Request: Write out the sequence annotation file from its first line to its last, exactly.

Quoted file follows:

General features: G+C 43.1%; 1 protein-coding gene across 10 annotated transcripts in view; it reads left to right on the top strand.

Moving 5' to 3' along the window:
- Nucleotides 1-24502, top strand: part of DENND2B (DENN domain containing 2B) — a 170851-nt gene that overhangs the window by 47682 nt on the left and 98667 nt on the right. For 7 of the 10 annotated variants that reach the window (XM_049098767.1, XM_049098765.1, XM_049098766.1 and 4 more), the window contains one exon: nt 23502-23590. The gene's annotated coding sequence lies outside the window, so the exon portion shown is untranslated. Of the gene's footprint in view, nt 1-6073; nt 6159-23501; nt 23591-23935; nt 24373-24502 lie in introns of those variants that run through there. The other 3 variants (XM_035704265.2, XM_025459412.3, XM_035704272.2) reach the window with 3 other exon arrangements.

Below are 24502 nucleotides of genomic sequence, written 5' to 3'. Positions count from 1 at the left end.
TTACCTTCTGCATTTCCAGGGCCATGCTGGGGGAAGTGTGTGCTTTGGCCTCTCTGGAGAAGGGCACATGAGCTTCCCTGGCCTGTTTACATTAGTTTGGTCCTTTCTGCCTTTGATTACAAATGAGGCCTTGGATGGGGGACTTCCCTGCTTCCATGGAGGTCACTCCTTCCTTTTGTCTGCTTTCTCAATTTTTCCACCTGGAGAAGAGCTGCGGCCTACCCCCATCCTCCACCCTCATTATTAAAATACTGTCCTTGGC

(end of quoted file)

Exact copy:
General features: G+C 43.1%; 1 protein-coding gene across 10 annotated transcripts in view; it reads left to right on the top strand.

Moving 5' to 3' along the window:
- Nucleotides 1-24502, top strand: part of DENND2B (DENN domain containing 2B) — a 170851-nt gene that overhangs the window by 47682 nt on the left and 98667 nt on the right. For 7 of the 10 annotated variants that reach the window (XM_049098767.1, XM_049098765.1, XM_049098766.1 and 4 more), the window contains one exon: nt 23502-23590. The gene's annotated coding sequence lies outside the window, so the exon portion shown is untranslated. Of the gene's footprint in view, nt 1-6073; nt 6159-23501; nt 23591-23935; nt 24373-24502 lie in introns of those variants that run through there. The other 3 variants (XM_035704265.2, XM_025459412.3, XM_035704272.2) reach the window with 3 other exon arrangements.

Below are 24502 nucleotides of genomic sequence, written 5' to 3'. Positions count from 1 at the left end.
TTACCTTCTGCATTTCCAGGGCCATGCTGGGGGAAGTGTGTGCTTTGGCCTCTCTGGAGAAGGGCACATGAGCTTCCCTGGCCTGTTTACATTAGTTTGGTCCTTTCTGCCTTTGATTACAAATGAGGCCTTGGATGGGGGACTTCCCTGCTTCCATGGAGGTCACTCCTTCCTTTTGTCTGCTTTCTCAATTTTTCCACCTGGAGAAGAGCTGCGGCCTACCCCCATCCTCCACCCTCATTATTAAAATACTGTCCTTGGC